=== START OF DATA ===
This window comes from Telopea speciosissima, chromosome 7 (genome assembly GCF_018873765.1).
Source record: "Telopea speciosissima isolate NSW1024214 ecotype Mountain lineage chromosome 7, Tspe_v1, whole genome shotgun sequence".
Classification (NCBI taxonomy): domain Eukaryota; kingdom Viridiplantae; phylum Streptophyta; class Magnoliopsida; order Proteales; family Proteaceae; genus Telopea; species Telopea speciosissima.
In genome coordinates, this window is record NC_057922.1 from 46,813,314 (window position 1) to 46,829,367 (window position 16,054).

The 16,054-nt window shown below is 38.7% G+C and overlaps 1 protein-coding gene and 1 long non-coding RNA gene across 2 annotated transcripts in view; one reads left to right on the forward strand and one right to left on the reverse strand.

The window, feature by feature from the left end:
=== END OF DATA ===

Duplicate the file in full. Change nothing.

This window comes from Telopea speciosissima, chromosome 7 (genome assembly GCF_018873765.1).
Source record: "Telopea speciosissima isolate NSW1024214 ecotype Mountain lineage chromosome 7, Tspe_v1, whole genome shotgun sequence".
Classification (NCBI taxonomy): domain Eukaryota; kingdom Viridiplantae; phylum Streptophyta; class Magnoliopsida; order Proteales; family Proteaceae; genus Telopea; species Telopea speciosissima.
In genome coordinates, this window is record NC_057922.1 from 46,813,314 (window position 1) to 46,829,367 (window position 16,054).

The 16,054-nt window shown below is 38.7% G+C and overlaps 1 protein-coding gene and 1 long non-coding RNA gene across 2 annotated transcripts in view; one reads left to right on the forward strand and one right to left on the reverse strand.

The window, feature by feature from the left end: